Health A-Z


Clinical Definition

Osteoarthritis, a degenerative joint disease, is more prevalent with age as inflammation and joint injury cause a breakdown of cartilage tissue, triggering pain, edema and deformity.

Treatment may include medication, exercise, heat and cold therapy, weight loss, supportive devices and surgery.

In Our Own Words

Osteoarthritis is a disease of the joints, more common with age, that occurs as cartilage tissue–the firm, rubbery material covering bone ends in normal joints–breaks down. That triggers pain, swelling and inflammation. Joints can become deformed.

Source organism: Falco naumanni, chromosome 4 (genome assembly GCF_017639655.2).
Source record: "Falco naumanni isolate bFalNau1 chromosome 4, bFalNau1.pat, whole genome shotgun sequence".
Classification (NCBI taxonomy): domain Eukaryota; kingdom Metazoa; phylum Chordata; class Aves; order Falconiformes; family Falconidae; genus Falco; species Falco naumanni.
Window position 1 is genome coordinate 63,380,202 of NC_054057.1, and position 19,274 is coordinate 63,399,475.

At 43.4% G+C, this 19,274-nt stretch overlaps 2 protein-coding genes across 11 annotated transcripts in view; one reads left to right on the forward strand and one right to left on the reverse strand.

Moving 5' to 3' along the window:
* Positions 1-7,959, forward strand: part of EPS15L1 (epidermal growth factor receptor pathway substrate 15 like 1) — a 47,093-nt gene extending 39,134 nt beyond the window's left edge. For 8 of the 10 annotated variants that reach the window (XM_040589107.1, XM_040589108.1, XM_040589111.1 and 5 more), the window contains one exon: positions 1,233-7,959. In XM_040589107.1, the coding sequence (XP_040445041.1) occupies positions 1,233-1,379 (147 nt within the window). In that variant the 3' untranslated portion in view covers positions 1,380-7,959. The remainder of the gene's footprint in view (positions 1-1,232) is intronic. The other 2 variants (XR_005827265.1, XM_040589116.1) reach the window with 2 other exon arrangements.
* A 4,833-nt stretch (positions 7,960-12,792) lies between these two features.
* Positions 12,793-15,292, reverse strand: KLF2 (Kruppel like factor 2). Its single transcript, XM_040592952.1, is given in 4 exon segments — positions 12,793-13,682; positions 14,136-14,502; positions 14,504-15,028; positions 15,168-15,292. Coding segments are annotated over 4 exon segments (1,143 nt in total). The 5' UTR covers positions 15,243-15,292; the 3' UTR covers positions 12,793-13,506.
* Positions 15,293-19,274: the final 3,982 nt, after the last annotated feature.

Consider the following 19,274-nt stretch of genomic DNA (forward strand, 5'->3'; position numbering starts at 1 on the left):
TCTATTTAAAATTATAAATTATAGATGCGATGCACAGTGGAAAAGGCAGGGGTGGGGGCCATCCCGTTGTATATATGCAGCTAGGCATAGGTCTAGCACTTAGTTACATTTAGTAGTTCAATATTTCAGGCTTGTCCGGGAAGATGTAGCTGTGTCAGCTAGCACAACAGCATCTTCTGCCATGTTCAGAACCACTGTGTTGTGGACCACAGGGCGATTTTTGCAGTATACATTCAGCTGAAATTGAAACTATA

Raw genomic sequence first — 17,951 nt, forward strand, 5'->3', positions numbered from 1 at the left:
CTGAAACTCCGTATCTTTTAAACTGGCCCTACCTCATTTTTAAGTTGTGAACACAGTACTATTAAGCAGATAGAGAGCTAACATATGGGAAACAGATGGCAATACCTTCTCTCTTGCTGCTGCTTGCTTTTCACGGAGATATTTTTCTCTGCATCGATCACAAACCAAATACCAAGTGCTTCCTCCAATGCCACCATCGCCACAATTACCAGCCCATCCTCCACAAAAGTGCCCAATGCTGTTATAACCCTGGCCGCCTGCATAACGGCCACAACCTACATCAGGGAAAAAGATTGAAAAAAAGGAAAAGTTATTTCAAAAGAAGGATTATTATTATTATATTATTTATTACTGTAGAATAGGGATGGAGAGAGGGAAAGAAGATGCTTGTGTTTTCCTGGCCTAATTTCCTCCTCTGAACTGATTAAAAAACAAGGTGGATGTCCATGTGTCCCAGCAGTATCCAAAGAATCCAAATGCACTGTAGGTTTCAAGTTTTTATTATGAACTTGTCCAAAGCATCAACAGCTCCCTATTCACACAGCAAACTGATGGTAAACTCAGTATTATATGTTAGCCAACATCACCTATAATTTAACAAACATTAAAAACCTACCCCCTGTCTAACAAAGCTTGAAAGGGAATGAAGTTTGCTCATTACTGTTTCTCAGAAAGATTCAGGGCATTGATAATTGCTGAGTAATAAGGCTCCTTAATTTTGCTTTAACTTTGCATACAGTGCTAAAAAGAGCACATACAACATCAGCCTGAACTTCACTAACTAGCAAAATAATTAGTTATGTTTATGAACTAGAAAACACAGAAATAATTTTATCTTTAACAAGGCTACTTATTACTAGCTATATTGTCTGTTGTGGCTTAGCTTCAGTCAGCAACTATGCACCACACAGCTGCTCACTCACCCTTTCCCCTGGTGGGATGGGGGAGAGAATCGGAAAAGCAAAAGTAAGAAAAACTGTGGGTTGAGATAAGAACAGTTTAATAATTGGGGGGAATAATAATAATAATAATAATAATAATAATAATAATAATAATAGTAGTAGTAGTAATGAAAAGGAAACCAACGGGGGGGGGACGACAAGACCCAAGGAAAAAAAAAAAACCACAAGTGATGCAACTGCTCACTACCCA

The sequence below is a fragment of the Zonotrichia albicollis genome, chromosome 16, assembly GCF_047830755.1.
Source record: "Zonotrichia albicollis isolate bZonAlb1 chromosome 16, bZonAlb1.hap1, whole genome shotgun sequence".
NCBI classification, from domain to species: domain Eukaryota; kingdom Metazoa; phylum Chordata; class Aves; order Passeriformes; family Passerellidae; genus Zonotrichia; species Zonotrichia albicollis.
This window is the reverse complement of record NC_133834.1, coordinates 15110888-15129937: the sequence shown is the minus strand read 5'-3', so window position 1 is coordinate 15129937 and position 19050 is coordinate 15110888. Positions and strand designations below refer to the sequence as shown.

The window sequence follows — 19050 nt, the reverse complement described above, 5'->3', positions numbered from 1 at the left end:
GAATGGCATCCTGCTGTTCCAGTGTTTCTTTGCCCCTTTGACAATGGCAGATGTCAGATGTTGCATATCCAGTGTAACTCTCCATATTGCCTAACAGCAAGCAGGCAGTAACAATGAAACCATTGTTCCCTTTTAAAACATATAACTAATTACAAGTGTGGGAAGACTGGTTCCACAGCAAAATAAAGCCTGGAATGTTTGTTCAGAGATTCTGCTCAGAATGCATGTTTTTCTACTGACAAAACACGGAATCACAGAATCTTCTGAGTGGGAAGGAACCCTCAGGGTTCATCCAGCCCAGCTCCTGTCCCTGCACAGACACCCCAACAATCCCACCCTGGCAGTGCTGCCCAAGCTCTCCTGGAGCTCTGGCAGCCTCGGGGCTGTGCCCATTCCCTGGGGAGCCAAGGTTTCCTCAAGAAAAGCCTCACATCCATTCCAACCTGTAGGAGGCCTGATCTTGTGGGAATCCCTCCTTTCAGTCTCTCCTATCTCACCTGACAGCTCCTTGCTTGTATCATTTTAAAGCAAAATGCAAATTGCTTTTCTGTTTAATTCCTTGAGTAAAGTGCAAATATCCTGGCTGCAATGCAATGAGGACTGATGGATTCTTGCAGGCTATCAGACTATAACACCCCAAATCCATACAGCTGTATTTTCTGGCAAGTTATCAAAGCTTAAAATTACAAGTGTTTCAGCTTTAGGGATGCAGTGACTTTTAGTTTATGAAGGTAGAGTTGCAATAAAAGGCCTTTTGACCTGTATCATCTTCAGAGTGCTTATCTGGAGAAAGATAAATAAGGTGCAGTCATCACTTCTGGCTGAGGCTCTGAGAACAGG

Primary osteoarthritis affects the fingers, thumbs, knees, hips and spine. Another type, secondary osteoarthritis, occurs after injury or inflammation in a specific joint. Osteoarthritis develops slowly, and pain usually develops gradually. It increases with activities that stress joints, such as walking or running. Treatments may include medicines, exercise, physical therapy, exercise therapy, weight loss, supportive devices such as shoe inserts or braces. Surgery is another option if nothing else has worked.

Symptoms and Side Effects

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